Taliban threaten to attack Afghan polling stations: "The Taliban vowed Sunday to attack polling places in Sept. 18 parliamentary elections, warning Afghans not to participate in what it called a sham vote. Meanwhile, two coalition troops, one British and one from the Republic of Georgia, were killed in fighting in the turbulent south, while a political rival of President Hamid Karzai questioned his approach to pending talks with rebels who might be persuaded to abandon the insurgency.”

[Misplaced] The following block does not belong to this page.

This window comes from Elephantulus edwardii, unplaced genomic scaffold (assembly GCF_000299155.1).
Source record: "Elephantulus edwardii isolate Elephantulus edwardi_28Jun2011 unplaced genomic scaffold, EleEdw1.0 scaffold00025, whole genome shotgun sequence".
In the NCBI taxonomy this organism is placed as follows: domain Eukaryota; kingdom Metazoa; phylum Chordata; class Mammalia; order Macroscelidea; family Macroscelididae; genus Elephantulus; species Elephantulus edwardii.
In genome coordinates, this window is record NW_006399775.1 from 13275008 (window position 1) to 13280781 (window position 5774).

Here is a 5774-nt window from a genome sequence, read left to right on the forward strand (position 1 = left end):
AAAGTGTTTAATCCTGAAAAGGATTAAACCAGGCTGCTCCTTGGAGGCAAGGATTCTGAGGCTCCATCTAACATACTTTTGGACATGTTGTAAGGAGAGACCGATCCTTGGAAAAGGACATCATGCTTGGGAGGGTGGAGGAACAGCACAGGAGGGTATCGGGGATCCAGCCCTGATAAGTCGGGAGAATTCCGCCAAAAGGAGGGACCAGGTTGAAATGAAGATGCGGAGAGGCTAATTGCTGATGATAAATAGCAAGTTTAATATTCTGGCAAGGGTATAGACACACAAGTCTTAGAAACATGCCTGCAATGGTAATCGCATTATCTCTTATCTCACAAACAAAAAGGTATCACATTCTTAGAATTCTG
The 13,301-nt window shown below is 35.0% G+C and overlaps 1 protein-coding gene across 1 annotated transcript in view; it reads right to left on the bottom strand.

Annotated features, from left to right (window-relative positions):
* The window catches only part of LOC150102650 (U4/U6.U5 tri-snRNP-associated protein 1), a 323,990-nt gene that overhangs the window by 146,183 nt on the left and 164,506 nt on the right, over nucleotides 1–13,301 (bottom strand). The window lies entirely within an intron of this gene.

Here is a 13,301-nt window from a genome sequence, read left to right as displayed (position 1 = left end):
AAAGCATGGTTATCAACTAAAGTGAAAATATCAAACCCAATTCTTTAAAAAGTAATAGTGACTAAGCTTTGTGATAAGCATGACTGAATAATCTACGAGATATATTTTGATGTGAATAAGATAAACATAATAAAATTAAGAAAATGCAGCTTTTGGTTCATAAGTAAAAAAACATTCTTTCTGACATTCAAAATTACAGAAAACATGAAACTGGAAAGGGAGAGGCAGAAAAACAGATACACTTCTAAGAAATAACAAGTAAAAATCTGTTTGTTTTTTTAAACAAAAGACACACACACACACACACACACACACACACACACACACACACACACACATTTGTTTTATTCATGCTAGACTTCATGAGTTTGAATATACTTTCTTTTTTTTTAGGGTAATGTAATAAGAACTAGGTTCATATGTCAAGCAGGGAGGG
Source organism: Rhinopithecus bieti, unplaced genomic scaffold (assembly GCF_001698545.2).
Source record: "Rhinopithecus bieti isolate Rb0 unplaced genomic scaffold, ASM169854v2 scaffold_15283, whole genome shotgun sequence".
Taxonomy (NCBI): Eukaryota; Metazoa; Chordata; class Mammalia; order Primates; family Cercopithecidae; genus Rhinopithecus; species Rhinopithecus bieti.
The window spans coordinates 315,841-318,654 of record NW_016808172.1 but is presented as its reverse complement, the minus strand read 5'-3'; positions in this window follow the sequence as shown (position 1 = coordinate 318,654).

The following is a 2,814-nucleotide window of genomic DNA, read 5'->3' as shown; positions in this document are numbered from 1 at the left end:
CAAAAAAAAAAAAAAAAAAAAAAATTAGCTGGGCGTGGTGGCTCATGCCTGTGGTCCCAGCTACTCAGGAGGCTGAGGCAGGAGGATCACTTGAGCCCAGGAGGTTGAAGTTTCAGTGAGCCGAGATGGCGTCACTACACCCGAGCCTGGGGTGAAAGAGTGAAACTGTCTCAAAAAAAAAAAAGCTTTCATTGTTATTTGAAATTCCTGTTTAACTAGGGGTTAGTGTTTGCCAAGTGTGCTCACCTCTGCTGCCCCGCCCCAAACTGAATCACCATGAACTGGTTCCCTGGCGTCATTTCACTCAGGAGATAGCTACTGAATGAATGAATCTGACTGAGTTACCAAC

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The Big Lie of the late 20th century was that Nazism was Rightist. It was in fact typical of the Leftism of its day. It was only to the Right of Stalin's Communism. The very word "Nazi" is a German abbreviation for "National Socialist" (Nationalsozialist) and the full name of Hitler's political party (translated) was "The National Socialist German Workers' Party" (In German: Nationalsozialistische Deutsche Arbeiterpartei)